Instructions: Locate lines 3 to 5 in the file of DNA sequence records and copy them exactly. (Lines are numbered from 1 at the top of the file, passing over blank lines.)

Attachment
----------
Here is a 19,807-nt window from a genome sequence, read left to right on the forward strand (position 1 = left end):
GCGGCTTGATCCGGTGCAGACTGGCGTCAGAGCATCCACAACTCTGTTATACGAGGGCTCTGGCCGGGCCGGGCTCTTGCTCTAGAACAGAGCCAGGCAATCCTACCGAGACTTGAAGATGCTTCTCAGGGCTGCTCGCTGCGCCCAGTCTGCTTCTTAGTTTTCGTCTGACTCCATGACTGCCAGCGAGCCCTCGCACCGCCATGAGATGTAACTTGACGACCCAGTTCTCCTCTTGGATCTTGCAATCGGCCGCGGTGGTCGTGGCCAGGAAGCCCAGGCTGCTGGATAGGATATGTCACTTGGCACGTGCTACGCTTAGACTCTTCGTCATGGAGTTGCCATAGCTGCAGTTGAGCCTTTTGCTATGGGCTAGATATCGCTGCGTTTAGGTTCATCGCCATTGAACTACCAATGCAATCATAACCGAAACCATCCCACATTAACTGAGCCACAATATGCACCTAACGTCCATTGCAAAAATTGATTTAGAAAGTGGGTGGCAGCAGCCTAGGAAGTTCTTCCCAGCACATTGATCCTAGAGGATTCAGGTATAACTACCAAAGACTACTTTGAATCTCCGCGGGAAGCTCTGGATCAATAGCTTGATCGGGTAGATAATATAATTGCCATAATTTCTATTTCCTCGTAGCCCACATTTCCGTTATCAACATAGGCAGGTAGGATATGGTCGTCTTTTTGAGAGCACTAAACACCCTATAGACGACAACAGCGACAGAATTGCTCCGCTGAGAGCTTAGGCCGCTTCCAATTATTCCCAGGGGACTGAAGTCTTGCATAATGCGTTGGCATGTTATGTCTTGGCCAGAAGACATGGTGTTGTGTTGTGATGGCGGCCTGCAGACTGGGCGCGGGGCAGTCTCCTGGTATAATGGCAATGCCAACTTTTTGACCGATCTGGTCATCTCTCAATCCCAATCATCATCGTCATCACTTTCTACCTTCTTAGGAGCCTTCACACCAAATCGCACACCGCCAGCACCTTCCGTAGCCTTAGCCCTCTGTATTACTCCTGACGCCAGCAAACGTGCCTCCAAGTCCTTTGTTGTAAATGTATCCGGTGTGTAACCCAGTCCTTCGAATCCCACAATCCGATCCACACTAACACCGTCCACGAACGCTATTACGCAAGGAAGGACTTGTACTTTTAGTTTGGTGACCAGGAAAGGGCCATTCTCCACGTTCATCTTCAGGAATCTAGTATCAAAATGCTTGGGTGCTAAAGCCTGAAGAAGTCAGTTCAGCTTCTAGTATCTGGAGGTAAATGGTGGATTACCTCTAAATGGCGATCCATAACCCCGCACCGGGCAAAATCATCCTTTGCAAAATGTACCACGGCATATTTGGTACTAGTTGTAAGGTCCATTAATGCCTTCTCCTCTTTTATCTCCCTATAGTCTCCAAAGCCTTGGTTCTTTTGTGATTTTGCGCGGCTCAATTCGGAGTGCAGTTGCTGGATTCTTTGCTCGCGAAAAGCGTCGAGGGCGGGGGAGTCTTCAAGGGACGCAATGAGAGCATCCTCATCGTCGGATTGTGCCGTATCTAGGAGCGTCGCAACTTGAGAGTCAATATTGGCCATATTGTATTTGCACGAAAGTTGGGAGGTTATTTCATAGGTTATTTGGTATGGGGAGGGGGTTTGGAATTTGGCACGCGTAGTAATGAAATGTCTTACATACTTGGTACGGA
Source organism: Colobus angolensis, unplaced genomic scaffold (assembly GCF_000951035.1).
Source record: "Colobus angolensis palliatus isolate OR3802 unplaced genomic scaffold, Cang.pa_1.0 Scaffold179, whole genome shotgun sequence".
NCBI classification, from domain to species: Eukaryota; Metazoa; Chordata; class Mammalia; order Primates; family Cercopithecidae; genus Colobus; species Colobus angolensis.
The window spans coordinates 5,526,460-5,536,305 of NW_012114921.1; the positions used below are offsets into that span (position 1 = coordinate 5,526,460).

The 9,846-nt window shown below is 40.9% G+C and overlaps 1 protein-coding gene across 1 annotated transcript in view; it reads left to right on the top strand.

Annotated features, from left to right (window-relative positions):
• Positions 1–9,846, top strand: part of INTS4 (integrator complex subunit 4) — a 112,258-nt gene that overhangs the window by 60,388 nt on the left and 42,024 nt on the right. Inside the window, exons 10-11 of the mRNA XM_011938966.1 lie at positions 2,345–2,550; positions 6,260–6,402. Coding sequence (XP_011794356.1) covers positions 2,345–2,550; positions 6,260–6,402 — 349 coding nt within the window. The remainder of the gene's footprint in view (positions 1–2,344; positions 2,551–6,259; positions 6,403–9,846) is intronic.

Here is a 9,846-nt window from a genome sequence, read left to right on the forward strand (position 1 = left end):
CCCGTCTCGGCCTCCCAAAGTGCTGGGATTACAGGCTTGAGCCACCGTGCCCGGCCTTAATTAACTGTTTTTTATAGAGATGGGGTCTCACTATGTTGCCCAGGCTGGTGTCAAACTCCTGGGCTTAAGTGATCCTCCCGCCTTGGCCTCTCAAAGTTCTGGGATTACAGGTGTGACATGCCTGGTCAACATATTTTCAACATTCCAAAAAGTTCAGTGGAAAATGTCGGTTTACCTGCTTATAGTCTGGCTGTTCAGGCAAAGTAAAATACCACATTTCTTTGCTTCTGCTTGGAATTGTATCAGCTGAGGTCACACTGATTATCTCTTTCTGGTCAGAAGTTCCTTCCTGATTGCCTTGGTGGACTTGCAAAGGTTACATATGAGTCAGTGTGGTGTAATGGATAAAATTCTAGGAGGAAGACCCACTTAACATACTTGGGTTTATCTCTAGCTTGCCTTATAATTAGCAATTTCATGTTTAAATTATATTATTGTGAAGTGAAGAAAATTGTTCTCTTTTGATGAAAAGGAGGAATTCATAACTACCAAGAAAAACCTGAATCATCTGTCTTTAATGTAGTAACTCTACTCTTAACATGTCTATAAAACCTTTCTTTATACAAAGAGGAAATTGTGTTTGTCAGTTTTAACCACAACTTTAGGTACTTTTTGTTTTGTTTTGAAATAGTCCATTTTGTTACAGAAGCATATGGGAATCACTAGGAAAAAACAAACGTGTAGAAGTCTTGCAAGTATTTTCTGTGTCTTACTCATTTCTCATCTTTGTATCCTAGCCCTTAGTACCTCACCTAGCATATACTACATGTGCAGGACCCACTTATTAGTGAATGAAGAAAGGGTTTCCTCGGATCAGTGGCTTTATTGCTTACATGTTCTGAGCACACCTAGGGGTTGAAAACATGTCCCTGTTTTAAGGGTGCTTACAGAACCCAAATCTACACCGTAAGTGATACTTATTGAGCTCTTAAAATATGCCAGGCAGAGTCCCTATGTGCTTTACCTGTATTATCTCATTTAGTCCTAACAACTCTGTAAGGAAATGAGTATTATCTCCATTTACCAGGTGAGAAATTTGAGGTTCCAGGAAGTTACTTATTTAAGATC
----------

Source organism: Colobus angolensis, unplaced genomic scaffold (assembly GCF_000951035.1).
Source record: "Colobus angolensis palliatus isolate OR3802 unplaced genomic scaffold, Cang.pa_1.0 Scaffold179, whole genome shotgun sequence".
NCBI classification, from domain to species: Eukaryota; Metazoa; Chordata; class Mammalia; order Primates; family Cercopithecidae; genus Colobus; species Colobus angolensis.